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A novel method for cloning of coding sequences of highly toxic proteins

Krela, Rafal, Poreba, Elzbieta, Weglewska, Martyna, Skrzypczak, Tomasz, Lesniewicz, Krzysztof
Biochimica et biophysica acta 2019 v.1863 no.3 pp. 521-527
bacteria, bacterial growth, cell proliferation, complementary DNA, deoxyribonucleases, gene overexpression, messenger RNA, molecular cloning, nucleotide sequences, recombinant proteins, toxicity, transgenes, translation (genetics)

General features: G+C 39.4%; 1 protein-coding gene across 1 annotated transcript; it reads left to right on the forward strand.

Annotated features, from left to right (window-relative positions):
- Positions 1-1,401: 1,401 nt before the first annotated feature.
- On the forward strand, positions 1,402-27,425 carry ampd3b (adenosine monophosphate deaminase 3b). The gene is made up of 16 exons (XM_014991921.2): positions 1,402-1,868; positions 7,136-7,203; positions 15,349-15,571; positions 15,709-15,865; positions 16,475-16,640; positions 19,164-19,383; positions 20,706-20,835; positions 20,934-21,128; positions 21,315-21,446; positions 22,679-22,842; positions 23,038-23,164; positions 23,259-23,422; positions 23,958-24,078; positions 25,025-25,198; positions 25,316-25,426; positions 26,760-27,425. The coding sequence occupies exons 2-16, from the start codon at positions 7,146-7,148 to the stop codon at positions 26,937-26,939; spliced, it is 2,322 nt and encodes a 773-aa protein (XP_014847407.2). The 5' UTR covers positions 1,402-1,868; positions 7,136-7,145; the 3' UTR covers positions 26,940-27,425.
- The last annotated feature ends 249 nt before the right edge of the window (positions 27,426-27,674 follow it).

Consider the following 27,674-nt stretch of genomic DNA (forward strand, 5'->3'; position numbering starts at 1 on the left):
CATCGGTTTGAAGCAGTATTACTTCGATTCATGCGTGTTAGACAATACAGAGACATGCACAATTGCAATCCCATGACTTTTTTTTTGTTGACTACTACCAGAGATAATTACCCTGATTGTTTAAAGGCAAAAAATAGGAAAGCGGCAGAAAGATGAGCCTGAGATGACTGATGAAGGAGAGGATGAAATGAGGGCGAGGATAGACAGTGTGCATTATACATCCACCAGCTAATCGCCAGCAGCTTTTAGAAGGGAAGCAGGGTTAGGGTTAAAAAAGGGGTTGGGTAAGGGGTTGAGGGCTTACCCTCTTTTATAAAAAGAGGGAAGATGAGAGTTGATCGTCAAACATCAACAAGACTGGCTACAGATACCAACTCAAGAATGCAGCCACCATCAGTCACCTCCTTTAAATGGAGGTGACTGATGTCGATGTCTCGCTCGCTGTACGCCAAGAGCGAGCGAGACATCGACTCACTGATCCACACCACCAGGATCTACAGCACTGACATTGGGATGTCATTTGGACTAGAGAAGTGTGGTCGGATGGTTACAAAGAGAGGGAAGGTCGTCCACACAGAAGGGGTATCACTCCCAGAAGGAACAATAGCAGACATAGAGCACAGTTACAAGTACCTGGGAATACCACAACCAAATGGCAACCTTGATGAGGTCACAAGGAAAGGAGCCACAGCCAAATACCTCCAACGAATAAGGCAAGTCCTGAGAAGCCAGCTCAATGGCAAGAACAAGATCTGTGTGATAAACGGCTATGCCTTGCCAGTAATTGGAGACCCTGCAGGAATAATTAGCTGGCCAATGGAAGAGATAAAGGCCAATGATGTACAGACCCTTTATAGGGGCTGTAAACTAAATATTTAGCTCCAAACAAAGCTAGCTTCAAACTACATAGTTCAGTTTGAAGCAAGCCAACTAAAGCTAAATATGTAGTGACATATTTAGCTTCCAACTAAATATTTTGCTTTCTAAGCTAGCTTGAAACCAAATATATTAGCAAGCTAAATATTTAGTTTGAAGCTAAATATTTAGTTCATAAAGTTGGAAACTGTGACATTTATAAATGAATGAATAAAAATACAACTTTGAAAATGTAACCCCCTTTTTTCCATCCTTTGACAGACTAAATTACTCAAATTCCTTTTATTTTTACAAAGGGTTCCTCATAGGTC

During standard gene cloning, the recombinant protein appearing in bacteria as the result of expression leakage very often inhibits cell proliferation leading to blocking of the cloning procedure. Although different approaches can reduce transgene basal expression, the recombinant proteins, which even in trace amounts inhibit bacterial growth, can completely prevent the cloning process.Working to solve the problem of DNase II-like cDNA cloning, we developed a novel cloning approach. The method is based on separate cloning of the 5′ and 3′ fragments of target cDNA into a vector in such a way that the short Multiple Cloning Site insertion remaining between both fragments changes the reading frame and prevents translation of mRNA arising as a result of promoter leakage. Subsequently, to get the vector with full, uninterrupted Open Reading Frame, the Multiple Cloning Site insertion is removed by in vitro restriction/ligation reactions, utilizing the unique restriction site present in native cDNA.Using this designed method, we cloned a coding sequence of AcDNase II that is extremely toxic for bacteria cells. Then, we demonstrated the usefulness of the construct prepared in this way for overexpression of AcDNase II in eukaryotic cells.The designed method allows cloning of toxic protein coding sequences that cannot be cloned by standard methods.Cloning of cDNAs encoding toxic proteins is still a troublesome problem that hinders the progress of numerous studies. The method described here is a convenient solution to cloning problems that are common in research on toxic proteins.